Love God. Love People. Get Trained. Make Disciples.
OUR APPROACH TO CHURCH
We don’t believe the Bible is a book about religion. We believe it’s so much more than that.
In response to this belief, we’ve adopted a non-traditional church structure that emphasizes four distinct values that describe the “church” in Scripture:
Above all else, the church is called to love. We are to love God first, and people second. Jesus said that “by this all people will know that you are my disciples, if you have love for one another.” (John 13:35). But if we’re being honest, we often barely even know the people in our churches, much less display this supernatural type of love. Because the truth is that it’s far easier to invite someone to a church service with a gifted speaker, a rocking band, a great children’s or youth program, and a comfortable venue, than it is to actually care for and love that person. In order to show that Christ-like type of love, it requires real sacrifice and dependence on His Spirit daily.
Scripture makes clear that every person’s needs should be cared for (Acts 4:32-34), with the church taking it upon itself to care for its members. This is a kind of love that points people to Jesus.
As followers of Christ, we are called to make disciples of all nations (Matthew 28:18-20). But how often is this viewed as only the pastor’s job? Rather than tell friends about Jesus, we’ll invite them to church so the pastor can do it for us. Yet, the Bible never says this is the job of the pastor – it’s the mission of every follower of Christ.
The reality is that we all spend our days in the mission field: our schools, workplaces, neighbourhoods, coffee shops, or wherever else we spend our time. So when we gather together, the mission of the church is to equip its members for the daily mission field, empowering each other through prayer for wisdom and boldness. Scripture promises us that while persecution and suffering will come as we share the gospel (2 Timothy 3:12-13), we can stand firm together in one spirit and one mind (Philippians 1:27-30).
During his earthly ministry, Jesus issued only one invitation – to be his disciple. Jesus said that, “If anyone would come after me, let him deny himself and take up his cross daily and follow me.” To be a disciple literally means to be a “learner.” It means learning daily to become more and more like Christ. Jesus himself had twelve disciples who were learning from their master, and Paul also called the believers in his care to grow up into the full maturity of faith in Christ (Ephesians 4:13).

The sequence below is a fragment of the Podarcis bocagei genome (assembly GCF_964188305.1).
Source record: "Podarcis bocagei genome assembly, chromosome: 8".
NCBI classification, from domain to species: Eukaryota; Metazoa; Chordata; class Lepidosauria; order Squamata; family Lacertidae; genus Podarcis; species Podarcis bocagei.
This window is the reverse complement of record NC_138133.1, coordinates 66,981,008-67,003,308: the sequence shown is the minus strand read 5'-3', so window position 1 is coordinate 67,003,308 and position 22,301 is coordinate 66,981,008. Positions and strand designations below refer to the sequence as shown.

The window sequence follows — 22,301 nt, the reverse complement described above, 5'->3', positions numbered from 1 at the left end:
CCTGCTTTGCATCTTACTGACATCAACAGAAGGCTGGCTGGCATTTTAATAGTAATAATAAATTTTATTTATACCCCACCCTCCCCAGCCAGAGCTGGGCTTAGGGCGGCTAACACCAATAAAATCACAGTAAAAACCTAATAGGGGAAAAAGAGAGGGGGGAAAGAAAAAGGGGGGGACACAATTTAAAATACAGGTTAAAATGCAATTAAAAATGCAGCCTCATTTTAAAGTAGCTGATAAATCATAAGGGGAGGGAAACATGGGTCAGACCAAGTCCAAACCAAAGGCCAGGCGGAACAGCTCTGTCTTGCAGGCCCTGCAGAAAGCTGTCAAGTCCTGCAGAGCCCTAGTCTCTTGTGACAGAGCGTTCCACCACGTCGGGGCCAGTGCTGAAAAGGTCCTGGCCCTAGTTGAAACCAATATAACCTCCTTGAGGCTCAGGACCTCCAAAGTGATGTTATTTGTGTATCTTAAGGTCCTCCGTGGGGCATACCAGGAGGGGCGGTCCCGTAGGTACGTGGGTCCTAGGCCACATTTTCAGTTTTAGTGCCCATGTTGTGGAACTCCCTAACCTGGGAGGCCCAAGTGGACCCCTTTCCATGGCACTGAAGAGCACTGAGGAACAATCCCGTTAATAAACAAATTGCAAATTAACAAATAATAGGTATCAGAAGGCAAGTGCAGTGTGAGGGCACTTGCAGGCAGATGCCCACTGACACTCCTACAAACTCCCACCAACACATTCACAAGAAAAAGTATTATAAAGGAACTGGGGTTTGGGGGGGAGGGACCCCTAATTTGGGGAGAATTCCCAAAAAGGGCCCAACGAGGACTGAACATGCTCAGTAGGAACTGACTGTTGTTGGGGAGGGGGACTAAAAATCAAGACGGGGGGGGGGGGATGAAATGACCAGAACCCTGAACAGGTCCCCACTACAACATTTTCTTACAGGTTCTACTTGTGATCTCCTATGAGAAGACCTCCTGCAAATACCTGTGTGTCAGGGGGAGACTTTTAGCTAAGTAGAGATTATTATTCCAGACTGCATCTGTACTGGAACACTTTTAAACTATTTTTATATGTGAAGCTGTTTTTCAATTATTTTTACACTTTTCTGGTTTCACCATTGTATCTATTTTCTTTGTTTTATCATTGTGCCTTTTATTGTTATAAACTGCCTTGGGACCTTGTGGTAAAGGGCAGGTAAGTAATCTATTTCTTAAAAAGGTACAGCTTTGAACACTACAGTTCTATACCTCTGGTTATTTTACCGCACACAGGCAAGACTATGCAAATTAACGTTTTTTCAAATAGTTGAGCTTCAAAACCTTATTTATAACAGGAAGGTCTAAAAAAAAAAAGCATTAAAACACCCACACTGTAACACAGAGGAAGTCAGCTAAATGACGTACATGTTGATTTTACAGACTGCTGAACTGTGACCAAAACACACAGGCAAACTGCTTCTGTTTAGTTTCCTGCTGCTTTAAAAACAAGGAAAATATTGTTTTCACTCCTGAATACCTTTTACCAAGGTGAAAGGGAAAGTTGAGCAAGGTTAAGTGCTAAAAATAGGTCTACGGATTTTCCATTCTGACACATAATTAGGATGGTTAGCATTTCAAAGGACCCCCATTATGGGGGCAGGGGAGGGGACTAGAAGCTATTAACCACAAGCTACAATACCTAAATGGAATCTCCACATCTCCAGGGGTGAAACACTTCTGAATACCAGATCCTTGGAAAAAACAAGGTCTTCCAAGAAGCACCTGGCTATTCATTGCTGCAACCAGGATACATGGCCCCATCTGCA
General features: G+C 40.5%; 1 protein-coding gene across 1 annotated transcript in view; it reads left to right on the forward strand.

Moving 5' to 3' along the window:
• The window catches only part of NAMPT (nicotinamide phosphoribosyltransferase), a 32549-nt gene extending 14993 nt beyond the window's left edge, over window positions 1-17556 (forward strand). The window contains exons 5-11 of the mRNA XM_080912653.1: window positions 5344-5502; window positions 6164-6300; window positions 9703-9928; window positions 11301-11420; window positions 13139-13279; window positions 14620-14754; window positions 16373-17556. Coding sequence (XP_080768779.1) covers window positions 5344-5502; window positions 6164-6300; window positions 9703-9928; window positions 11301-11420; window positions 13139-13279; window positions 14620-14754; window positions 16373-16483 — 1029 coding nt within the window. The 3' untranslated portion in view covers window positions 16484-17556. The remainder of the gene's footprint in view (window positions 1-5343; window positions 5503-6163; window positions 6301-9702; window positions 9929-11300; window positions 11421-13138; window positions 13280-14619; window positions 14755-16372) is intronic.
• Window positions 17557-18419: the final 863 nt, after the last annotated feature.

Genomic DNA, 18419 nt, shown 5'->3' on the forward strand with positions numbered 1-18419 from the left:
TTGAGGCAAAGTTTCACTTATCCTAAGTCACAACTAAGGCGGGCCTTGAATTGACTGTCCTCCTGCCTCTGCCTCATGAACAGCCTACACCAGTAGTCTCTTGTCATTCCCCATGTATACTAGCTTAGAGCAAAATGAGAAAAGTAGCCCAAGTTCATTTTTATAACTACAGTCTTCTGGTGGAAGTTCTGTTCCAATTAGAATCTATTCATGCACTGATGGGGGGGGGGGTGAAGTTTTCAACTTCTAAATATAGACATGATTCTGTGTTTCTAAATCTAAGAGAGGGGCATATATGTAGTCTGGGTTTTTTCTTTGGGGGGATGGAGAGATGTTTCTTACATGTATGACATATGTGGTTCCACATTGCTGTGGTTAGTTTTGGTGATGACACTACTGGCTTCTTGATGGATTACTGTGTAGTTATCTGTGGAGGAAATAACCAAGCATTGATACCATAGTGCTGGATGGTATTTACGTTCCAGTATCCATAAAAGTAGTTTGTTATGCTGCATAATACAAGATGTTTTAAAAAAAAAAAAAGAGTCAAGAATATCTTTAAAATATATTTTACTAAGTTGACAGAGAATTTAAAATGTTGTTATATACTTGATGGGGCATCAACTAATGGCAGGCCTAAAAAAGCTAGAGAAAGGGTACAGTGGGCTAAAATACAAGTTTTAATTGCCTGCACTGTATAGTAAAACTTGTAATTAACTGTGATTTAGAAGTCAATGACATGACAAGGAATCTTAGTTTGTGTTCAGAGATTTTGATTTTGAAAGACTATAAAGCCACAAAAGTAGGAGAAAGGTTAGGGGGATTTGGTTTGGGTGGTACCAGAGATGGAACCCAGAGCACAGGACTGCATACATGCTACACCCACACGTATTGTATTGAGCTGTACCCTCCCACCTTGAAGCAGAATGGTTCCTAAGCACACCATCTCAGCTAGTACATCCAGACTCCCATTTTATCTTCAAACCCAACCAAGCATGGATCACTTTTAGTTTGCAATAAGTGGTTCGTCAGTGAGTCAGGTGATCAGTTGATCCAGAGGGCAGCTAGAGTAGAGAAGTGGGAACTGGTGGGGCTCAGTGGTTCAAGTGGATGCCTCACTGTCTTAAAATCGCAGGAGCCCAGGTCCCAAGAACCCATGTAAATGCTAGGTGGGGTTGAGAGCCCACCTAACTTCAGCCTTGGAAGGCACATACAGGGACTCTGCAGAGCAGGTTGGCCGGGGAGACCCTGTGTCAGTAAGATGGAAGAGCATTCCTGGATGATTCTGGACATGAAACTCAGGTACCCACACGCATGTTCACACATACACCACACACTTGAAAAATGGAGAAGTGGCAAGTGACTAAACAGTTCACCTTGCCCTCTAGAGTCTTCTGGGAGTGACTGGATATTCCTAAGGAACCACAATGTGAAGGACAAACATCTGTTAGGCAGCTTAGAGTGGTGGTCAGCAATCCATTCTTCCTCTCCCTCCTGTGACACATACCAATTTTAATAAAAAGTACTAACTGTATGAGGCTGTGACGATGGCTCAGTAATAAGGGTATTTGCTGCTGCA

Yet, it’s often all too easy to attend a church for years without ever being equipped to serve and live out the call of a disciple. As consumers of church, we come in, get filled up by the worship and message, with our only option being to come back week after week to get filled up again and again. However, if all we ever do is consume, how do we ourselves ever become fishers of men? (Matthew 4:19).
We believe that in a smaller church setting, people are more willing to build up the body using their particular gifts for the benefit of others (1 Corinthians 12:7-31). New leaders are continually being trained by the current leaders in the specific theological and practical concepts necessary to lead God’s church.
Just as children are expected to grow up and move out of the home, all members are being prepared to be able to stand on their own (Hebrews 5:11-14).
In Acts 2:42, we’re given a glimpse into the daily lives of the early New Testament Church. What we see is four basic principles, or cornerstones, that they devoted themselves to: teaching, fellowship, breaking bread, and prayer. Just as those early Christians formed around these four cornerstones while seeking to live out the purpose and mission of Jesus, we desire to do the same. As we look to their example, there’s no indication of anything flashy or glamorous—just a focus on the Father, Son, and Holy Spirit.